I was explaining to a caregiver about how I had gotten myself into a particular state, and at some point she interrupted me, and said "There's no reason to keep revisiting that particular story."
When I met Eric Small (yes, that Eric Small) at a training session for yoga teachers helping disabled students (I was a "sample student" so the teachers could practice on a real person), he said that the teachers should ask the students, "Tell me how you are now. Not what happens every day. Not how you got here. How you are."
And on Tiny Buddha's Seven Tips for a Happy Life, the very first tip is "Tell a new story."
What's most poignant about the author's own story, that the loss of a loved one helped spur her to make the changes she writes about.
Do not all these thoughts strike a resonant chord with us M.S.ers? They certainly do with me...
Because was not one of the first things we were forced to face... that maybe we're still being forced to face, because we haven't really faced it yet... the loss of a loved one? That loved one being... the "I" that I used to be? Our inner self, our inner light, is imperishable, eternal; and yet, we attach ourselves to this fleshy device we're piloting in this incarnation, and we call that thing "I." And the pre-M.S. "I" that even if we didn't love, we were certainly comfortable with and in... that's gone.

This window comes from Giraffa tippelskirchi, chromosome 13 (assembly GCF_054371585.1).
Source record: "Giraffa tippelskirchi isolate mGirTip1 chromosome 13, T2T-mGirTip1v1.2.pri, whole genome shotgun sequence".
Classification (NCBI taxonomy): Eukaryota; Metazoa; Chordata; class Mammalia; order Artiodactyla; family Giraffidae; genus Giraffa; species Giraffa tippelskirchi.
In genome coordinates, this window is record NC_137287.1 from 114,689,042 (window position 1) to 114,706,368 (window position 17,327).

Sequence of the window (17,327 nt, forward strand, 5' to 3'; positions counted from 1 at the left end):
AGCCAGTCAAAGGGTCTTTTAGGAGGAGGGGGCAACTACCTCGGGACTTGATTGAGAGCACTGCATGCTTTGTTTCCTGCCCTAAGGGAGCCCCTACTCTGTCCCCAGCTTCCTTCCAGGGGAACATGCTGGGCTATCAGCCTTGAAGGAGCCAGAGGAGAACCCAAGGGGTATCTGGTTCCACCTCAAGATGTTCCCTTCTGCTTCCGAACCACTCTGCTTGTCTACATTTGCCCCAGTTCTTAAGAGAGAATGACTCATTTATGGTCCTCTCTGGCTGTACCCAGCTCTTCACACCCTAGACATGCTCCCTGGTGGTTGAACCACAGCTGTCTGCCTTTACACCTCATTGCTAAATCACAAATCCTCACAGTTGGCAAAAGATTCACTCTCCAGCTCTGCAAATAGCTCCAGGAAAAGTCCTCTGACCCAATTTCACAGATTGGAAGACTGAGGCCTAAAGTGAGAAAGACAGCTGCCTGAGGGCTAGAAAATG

And even though we tell ourselves that we've "let go" of the "old me," we still haven't let go of the old stories. Certainly, that sort of attachment has nothing to do with any neurological disease, and there are stories that are themselves thousands of years old, about people fighting that particular battle.
My life is changing. Even more than neurologically, my life is changing. The neurological changes were simply the first dominos that were knocked over... the rest of the dominoes are still falling, and right now they're starting to fall very copiously, whether I want them to or not.
So here are the seeds of the new stories that I need to start telling myself; the stories that I don't need to "attach to," but that I need, for the moment, here and now, to embrace.
Seed number 1:
"That was then; this is now."
And seed number 2:
"This, I can do. Which is good, because... I love doing it!"
Stories of empowerment. They take as much effort to tell as the old, negative stories that anchor us to the past we need to release, but... unlike the old stories, they feed the future.
Time to tell new stories.